"This nested model is pretty cool and powerful, and allows arbitrary levels of nesting. The only downside is that VS 2005 only supports nested master page editing in source-view, and doesn’t support it in the WYWSIWYG designer (note: obviously it does support editing them when the master-pages are not nested). "

Tuesday, October 28, 2008

Cool way to style HTML forms using CSS

Interesting article at Webmonkey. Uses things I've never heard of, including <fieldset> and <legend> tags, and using unordered lists and stylesheets to style the forms.

Saturday, October 25, 2008

CMS Ratings

This article publishes ratings of many different open source CMS systems.

Thursday, October 16, 2008

jQuery and ASP.NET AJAX UpdateRegion

When using jQuery with Microsoft ASP.NET AJAX UpdatePanel controls, you need code similar to this, in a script tag in the UpdatePanel. Otherwise events are fired multiple times, and event.preventDefault() does not work.

    // Necessary for update regions.

    function WireEvents() {
// my jQuery "ready" event stuff goes here.

Normally, of course, you would do the following:

    $(document).ready(function{} {
// my jQuery "ready" event stuff goes here.

Tuesday, October 14, 2008

Google hosting javascript libraries

The AJAX Libraries API is a content distribution network and loading architecture for the most popular open source JavaScript libraries. By using the Google AJAX API Loader's google.load() method, your application has high speed, globaly available access to a growing list of the most popular JavaScript open source libraries including:

Wednesday, September 17, 2008

Applied Software Project Management - Test Plan and Test Cases

Applied Software Project Management - Test Plan and Test Cases: "The goal of test planning is to establish the list of tasks that, if performed, will identify all of the requirements that have not been met in the software. The main work product is the test plan. There are many standards that can be used for developing test plans. The following table shows the outline of a typical test plan. (This outline was adapted from IEEE 829, the most common standard for software test plans.)"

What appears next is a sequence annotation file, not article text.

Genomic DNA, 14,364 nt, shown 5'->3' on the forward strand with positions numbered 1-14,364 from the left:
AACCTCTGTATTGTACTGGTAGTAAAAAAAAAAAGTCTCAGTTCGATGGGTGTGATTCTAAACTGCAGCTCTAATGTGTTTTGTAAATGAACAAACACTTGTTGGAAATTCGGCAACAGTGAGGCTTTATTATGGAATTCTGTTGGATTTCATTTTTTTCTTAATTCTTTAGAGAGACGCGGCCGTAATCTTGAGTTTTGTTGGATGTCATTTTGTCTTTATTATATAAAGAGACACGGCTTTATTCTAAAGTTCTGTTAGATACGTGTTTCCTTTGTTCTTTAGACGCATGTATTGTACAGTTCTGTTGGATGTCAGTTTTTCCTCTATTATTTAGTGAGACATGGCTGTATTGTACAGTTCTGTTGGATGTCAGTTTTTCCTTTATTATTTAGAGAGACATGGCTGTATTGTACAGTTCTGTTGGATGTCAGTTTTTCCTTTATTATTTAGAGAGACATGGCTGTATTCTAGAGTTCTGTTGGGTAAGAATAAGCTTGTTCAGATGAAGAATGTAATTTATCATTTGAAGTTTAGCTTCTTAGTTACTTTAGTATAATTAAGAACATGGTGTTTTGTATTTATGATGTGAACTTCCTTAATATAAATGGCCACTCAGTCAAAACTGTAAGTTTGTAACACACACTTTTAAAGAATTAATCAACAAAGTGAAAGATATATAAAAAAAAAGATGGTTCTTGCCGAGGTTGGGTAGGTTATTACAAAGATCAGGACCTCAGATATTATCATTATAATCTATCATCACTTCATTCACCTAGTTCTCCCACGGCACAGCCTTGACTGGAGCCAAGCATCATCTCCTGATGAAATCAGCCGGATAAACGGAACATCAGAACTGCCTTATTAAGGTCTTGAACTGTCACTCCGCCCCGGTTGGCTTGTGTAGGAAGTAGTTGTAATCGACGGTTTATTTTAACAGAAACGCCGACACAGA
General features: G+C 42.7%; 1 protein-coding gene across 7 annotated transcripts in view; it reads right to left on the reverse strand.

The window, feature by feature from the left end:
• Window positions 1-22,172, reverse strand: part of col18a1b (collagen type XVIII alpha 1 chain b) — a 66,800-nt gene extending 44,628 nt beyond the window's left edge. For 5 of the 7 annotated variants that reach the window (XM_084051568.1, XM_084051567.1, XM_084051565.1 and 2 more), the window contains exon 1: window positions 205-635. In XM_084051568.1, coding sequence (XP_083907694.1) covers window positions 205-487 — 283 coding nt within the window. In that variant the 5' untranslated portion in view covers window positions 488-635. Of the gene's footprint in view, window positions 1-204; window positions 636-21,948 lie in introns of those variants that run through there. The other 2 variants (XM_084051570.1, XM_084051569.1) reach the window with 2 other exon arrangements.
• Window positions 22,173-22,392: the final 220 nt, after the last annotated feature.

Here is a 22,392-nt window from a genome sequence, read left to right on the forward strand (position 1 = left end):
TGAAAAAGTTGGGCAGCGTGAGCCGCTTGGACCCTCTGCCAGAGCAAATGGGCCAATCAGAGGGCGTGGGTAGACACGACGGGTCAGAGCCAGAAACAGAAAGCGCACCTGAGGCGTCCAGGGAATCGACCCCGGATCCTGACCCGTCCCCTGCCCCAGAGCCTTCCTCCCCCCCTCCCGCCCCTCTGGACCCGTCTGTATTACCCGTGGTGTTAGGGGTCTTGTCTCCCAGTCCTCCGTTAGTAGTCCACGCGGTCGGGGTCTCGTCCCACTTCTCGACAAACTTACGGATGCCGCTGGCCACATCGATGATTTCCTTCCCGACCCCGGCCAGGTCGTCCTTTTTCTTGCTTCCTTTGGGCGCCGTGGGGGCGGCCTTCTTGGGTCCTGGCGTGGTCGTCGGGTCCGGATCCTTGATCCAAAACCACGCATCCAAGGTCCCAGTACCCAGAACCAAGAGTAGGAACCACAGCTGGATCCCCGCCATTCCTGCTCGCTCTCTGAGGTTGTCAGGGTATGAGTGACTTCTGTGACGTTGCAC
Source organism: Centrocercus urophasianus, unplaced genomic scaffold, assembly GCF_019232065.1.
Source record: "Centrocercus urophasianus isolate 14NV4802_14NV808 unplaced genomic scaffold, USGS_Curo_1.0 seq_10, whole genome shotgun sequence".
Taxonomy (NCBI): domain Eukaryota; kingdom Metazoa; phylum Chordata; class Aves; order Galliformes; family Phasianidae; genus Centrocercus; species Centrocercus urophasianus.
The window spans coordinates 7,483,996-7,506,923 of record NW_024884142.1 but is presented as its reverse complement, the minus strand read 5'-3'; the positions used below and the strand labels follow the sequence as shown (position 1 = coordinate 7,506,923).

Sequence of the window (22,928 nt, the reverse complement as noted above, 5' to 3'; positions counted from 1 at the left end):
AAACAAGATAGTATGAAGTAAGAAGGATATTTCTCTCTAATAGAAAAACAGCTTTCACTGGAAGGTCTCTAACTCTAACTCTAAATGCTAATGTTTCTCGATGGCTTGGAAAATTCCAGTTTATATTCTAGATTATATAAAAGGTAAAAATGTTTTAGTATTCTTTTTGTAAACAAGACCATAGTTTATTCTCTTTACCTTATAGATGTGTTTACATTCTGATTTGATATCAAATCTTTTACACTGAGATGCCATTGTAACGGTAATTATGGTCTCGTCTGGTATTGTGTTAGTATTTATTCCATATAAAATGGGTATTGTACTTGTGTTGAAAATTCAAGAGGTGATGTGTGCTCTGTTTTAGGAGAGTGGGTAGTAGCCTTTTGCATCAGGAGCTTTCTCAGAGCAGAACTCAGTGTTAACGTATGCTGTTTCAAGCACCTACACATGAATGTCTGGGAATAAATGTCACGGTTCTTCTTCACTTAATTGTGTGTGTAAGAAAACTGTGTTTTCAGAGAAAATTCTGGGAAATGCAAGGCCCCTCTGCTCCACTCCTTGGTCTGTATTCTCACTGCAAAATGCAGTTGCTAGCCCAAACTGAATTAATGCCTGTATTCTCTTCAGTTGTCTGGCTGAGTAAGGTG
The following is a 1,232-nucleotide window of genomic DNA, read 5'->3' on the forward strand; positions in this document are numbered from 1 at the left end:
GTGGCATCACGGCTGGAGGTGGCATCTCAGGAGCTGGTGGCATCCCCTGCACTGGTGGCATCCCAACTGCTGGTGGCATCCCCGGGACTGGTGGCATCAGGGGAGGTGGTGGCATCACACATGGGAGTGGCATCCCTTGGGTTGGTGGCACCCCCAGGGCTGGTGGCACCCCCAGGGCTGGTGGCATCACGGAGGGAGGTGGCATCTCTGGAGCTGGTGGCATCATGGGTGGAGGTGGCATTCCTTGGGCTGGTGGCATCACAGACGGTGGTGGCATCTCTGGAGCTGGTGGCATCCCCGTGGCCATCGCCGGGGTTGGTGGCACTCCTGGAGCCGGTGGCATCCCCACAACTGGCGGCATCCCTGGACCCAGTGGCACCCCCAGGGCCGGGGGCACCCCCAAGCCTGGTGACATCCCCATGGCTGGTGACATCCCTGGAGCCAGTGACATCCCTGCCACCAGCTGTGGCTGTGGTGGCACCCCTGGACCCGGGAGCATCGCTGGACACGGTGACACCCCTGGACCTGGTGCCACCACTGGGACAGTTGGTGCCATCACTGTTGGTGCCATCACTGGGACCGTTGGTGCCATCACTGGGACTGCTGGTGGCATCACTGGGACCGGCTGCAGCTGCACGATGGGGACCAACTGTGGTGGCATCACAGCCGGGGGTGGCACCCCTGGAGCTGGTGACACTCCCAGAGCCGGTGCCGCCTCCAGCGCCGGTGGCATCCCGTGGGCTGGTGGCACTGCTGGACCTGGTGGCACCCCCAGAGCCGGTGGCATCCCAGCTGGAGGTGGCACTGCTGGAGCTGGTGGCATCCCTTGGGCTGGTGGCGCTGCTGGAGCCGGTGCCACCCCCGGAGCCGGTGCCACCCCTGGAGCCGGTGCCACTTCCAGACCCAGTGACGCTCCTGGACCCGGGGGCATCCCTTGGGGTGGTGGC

There's also this Wikipedia link, which gives an outline of the IEEE 829-1998 test plan outline: Test Plan

Thursday, September 04, 2008

Install multiple versions of IE on your PC | TredoSoft

Install multiple versions of IE on your PC TredoSoft: "It is not difficult to follow the instructions and get any version of IE running in standalone along side other versions. Most of you probably know of evolt's archive of Internet Explorer which has them readily packaged in ZIP files. Now suppose you want to download them all. An installer that would conveniently automate the whole process would be great. Thanks to this comment for the idea. "

Friday, August 22, 2008

Testing on Mobile Devices using Emulators «

Testing on Mobile Devices using Emulators « -- Has a list of emulators with photos of the emulators.

Mobile Web Developer’s Guide Part I

Mobile Web Developer’s Guide Part I
-- excellent guide to designing mobile web apps! Includes how to think of page flow, how to think about the options available to a mobile user, the market segment breakdown to phone types (in 2007), the choice of WAP, WXHTML, etc., and recommendations and best practices.

Mobile Emulators |

Mobile Emulators | "The following emulators are very usful for testing mobile applications without incurring data charges.
The dotMobi one is pretty cool!

Gloger_TototaScrum-170706.pdf (application/pdf Object)

Toyota Way mapped to Scrum (pdf)

CodeProject: 100% Reflective Class Diagram Creation Tool. Free source code and programming help

CodeProject: 100% Reflective Class Diagram Creation Tool. Free source code and programming help

Simple graph drawing algorithms too!!!

Thursday, July 31, 2008

Microsoft Virtual Labs

TechNet Virtual Labs: "Quickly evaluate and test Microsoft's newest server products through a series of guided, hands-on labs you can complete in 90 minutes or less. You can use TechNet Virtual Labs online immediately, free. Start by selecting the lab you're interested in from the list below."